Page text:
BURT WOLF (ON CAMERA): At this point the steam is floating at the top of the kettle, losing its heat and turning back to water. But it does this in stages. The purest steam turns back to the purest water at the top. The most impure steam with most of the salts turns back to impure water at the bottom. So if you build a kettle with a system for catching the pure water at the top and draining it off, you're in great shape. The process is really very simple and it’s called distillation. If you do it with water you get distilled water. If you do it with a mash of corn or barley you get whiskey. If you do it with molasses you get rum. Here in Aruba they only do it with water. But the water that comes from the plant is so pure that even though it's perfect for your car battery, it doesn’t taste the way we like our water to taste.
They actually need to add back some mineral elements to give it the flavor that we associate with good water. So they let the distilled water, which is still quite hot, drip down through some local coral stones from the nearby reef. and now it’s ready for drinking.
BURT WOLF (ON CAMERA): It’s one of the purest waters in the world and it tastes great. Because the plant is located in a part of Aruba known as Balashi, the people of Aruba refer to a glass of water as a Balashi cocktail. Cheers.
The primary food gathering activity of the original Arubian natives was fishing. They also did a little farming. Corn, manoc root, potatoes and sweet potatoes were the most common field crops and their favorite seasonings were hot chilies. When the Spanish came in they brought along sheep, goats, cows and pigs.
BURT WOLF (ON CAMERA): When the Dutch arrived in the 1600's they brought with them their beer, cheeses, east Indian spices and their general love of good eating. I think in the end the single most significant gastronomic influence that the Dutch will leave behind in Aruba is their love of quality. There are over a hundred excellent restaurants on this island, all interested in delivering good food. And because the island is small and the competition so great, they’re interested in delivering good food at good prices. Let me take you on a little tour of the places I’ve been eating in.
Brisas del Mar has one of the most beautiful locations of any restaurant I've seen. It sits right out on the ocean, and they haven't bothered to put in any windows because the island's weather is so dependable. The owner, Lucia Rasmijn, tells you how to find the place.
LUCIA RASMIJN: You’re passing the airport, coming straight up. You get a sign on the highway, you turn to your right, and a couple minutes you will be on Brisas side. The food is very nice. If you like fish, you can have fish Aruban style. We fry two pieces of fish, with a sauce of tomato, green pepper and onion and we boil it for a couple of minutes. Then with fried bananas... Aruban corn meal pancake --oh, that’s nice! It’s a piece of a little bit of corn meal, flour, sugar, milk and baking powder. Oh, it’s delicious.
Chez Mathilde is Aruba's Paris amongst the palms... an excellent French restaurant. The indoor dining room is filled with so much light and greenery that it feels like an outdoor garden. Mi Cushina is the place for the real Aruban food. It's as authentic as the meal you would get in someone's home. Le Petit Cafe is right in downtown Oranjestad. It has a rather unusual kitchen... the only thing that's on the stove are large rocks. When they're very hot the food gets put on, and the cooking actually finishes off at your table. Could this be the real hard rock cafe? And there are spots that will feed you after the regular restaurants close.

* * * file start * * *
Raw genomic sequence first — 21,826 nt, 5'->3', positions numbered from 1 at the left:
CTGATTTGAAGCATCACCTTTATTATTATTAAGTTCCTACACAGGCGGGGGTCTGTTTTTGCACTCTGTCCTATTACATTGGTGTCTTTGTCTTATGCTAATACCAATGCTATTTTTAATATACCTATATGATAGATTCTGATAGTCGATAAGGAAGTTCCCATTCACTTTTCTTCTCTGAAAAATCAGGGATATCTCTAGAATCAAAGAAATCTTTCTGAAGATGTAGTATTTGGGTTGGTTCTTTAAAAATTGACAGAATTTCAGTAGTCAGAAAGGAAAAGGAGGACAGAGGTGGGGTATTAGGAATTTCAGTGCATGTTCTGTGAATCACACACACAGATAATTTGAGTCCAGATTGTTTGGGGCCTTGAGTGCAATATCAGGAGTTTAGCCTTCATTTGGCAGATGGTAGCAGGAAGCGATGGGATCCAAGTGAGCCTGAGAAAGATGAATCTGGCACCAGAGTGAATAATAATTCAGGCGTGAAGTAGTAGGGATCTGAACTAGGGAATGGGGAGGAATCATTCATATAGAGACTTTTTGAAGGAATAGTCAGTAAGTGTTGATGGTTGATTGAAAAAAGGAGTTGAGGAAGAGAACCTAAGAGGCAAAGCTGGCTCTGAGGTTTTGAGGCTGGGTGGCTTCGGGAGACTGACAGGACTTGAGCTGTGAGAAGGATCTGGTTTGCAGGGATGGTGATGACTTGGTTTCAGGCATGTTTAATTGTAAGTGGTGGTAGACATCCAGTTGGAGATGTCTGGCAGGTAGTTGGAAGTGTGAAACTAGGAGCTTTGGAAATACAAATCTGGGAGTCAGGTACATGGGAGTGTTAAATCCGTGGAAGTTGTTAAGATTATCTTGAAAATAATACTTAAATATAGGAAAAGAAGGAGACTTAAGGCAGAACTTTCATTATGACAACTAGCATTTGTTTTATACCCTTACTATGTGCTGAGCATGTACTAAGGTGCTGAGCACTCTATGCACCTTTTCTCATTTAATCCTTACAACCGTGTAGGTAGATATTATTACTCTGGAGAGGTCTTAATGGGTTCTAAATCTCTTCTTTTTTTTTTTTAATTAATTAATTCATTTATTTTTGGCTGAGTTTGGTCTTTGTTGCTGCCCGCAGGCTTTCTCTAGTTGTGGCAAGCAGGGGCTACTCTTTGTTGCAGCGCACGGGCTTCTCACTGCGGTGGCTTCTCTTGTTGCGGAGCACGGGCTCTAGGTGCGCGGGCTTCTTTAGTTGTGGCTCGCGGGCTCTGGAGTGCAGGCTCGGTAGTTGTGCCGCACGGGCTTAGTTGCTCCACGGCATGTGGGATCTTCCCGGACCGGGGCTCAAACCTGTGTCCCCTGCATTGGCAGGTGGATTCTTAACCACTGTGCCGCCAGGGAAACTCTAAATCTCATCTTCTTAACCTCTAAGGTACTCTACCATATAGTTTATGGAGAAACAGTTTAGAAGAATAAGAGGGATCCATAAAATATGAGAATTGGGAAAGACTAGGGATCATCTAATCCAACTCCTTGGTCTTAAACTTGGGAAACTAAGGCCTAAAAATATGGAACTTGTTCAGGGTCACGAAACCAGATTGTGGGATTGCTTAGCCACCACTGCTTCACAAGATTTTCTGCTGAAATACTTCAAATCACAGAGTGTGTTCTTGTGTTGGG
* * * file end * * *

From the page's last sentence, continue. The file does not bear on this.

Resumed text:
BURT WOLF: How you doin’? I’d like a satay sandwich, aaaand an orange juice.
They’re kitchens, set up in trucks... with their own special menu and location. Each night as the sun goes down and the tide goes out, the vans drive around and the people start to shout... Hey Hey Uncle Buck... It's a treat to eat some meat from an all-night sandwich truck.
What's going on here? ... Aruban cannoli? No... Aruban donuts? ... Aruban Bagels???
ALAN LAVINE: About four years ago we hit on the idea that maybe a bagel store would be a good idea. There are lots of tourists coming here, bagels are very healthy. It’s very different to come four thousand miles approximately from the United States and see a bagel shop that you might see on the corner of your street, you know. So they’re very happy with it and very excited, and the local people are getting more and more involved in the bagels as well.
Aruba has an amazing ability to absorb food styles from all over the world.
One of the earliest migrations of people to the Caribbean were folks who came here from India. Some came to work as laborers in agriculture and construction. Others came to open up their own businesses.
BURT WOLF (ON CAMERA): All of them came along with their traditional approach to cooking, especially when it came to seasonings.
Here at the Papiamento Restaurant in Aruba, Chef Edward Ellis shows that Indian influence with his recipe for Curried Shrimp. A little olive oil goes into a pan followed by a half cup each of chopped onion... red pepper... and green pepper. That cooks together for a few minutes.
BURT WOLF: One of my early surprises when I was learning about food was to discover that a red pepper is just a green pepper that’s been on the vine longer.
Then a little fresh ginger goes in.
BURT WOLF (ON CAMERA): When you’re using fresh ginger, it’s important to remember to slice it or mince it, but not to grate it. If you grate it, you lose a lot of the juices, and that’s where a lot of the flavor is. It’s “de-grating” for the ginger.